The first proper test of Theresa May's premiership has come - predictably enough - totally out of left field (ha ha - welcome to No. 10 Mrs May).
It is the £24bn takeover of ARM, the UK's ONLY world leading hi-tech electronic company, by SoftBank of Japan.
The point is that her sole proper policy speech since announcing she wanted to become PM - the one she gave in Birmingham just a week ago - was completely unambiguous that she opposed foreign companies buying our strategically important businesses.
She cited Cadbury, which was acquired by Kraft of the US, and AstraZeneca, which narrowly escaped takeover by Pfizer. Both would have been blocked by her, she suggested.
Well she now has an opportunity to put her mouth where Japanese money is. What will she say about the surrender of ARM?
She cannot pretend it does not matter. ARM designs chips that go into billions of connected devices, from iPhones to a new generation of internet-linked household products.
It is at the heart of Cambridge's hi-tech research and manufacturing cluster. It supports jobs and knowledge well beyond the 3,000 plus it directly employs there.
No other UK tech company has its reach or reputation.
What's more, one very important reason why the UK is economically fragile post Brexit is our unsustainably large current account deficit which is due - in part - to decades of selling our industrial jewels to foreigners, who have been siphoning profits and dividends earned here to other parts of the world.
So surely, you would say, May must oppose the ARM takeover as proof she is starting a new chapter in the UK's economic stewardship - an end to the hollowing out of our better-paying industries - which is what she claims.
She will be hearing a different argument from the more conservative officials in the Treasury and Downing Street, and from her more Brexit-loving ministers.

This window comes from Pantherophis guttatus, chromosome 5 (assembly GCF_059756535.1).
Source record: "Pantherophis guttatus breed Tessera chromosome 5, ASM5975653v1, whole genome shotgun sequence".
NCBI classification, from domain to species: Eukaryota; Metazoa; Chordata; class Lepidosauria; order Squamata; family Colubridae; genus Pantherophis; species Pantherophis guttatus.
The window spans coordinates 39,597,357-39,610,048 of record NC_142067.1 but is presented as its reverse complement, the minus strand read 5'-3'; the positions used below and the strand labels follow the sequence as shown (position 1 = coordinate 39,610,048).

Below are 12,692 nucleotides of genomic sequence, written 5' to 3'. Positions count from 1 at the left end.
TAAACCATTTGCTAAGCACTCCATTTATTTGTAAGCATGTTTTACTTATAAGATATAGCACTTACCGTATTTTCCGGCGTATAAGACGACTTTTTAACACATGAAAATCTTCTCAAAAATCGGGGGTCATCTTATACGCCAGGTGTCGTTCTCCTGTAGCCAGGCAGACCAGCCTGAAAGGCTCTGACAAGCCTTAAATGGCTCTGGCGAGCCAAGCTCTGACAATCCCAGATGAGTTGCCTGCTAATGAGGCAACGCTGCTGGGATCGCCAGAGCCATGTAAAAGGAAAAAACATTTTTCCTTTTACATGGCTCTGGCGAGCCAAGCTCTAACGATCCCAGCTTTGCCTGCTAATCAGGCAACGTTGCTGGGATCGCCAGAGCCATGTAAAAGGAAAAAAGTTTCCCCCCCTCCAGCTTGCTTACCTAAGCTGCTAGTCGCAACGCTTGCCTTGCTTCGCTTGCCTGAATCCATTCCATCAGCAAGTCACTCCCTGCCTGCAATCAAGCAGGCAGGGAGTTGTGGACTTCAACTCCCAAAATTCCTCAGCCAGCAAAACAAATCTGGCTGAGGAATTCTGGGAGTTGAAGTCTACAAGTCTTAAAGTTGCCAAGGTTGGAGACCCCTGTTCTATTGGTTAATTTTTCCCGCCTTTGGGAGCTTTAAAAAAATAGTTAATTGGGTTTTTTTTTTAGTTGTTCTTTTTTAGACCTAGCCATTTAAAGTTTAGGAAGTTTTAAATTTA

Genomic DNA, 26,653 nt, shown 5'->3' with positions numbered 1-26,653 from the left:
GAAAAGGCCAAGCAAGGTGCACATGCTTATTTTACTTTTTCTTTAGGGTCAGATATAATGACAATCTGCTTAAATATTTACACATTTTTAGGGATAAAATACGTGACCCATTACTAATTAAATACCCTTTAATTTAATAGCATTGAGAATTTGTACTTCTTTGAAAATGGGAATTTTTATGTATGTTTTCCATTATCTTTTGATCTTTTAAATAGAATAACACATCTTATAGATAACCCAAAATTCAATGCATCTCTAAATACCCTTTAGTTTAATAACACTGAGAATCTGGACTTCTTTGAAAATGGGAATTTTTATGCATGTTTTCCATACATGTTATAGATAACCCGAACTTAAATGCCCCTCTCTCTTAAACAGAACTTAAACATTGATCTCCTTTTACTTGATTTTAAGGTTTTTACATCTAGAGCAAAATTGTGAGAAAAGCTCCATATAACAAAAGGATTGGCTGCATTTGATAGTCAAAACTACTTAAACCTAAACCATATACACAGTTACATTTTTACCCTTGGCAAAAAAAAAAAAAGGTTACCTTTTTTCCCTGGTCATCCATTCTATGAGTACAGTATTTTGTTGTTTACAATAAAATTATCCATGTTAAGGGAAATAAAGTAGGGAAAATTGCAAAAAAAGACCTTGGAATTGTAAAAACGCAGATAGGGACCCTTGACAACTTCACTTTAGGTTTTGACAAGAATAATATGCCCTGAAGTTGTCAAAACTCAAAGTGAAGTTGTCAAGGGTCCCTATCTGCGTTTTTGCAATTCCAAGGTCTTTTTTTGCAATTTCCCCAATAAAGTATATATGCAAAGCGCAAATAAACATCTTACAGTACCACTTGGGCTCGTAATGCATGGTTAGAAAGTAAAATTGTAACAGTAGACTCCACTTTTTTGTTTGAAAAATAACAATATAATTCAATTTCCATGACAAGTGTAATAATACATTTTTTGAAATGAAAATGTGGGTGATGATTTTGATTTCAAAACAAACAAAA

The Treasury will fret that, outside the EU and its single market, we cannot risk creating the perception that we are hostile to investment by foreigners after all these years - because that way lies the risk of capital deserting these shores and consequential penury.
Meanwhile the likes of Boris Johnson, David Davis and Liam Fox will doubtless argue that the ARM takeover is a vote of confidence in our supposedly glorious economic prospects outside the EU.
So this is a huge test of May, right at the start of her premiership. Will she measure up?
Well it didn't take long for May and her Chancellor Philip Hammond to be captured by Treasury orthodoxy.
They have welcomed the sale of ARM to SoftBank, with Hammond claiming it will turn this "great British company into a global phenomenon" - which, some would say, is to cynically ignore that it already is a global phenomenon.
May has obviously decided to go with the spin that Brexit hasn't turned off successful overseas investors from investing here.
But this is to gloss over that the Brexit-induced collapse in sterling makes our crown-jewel assets cheaper to foreigners than they've been in many years.
As I mentioned earlier, if the government simply waves through a stream of opportunistic takeovers of our great companies while sterling is on the floor, our capacity to ever again pay our way in the world will be fatally holed.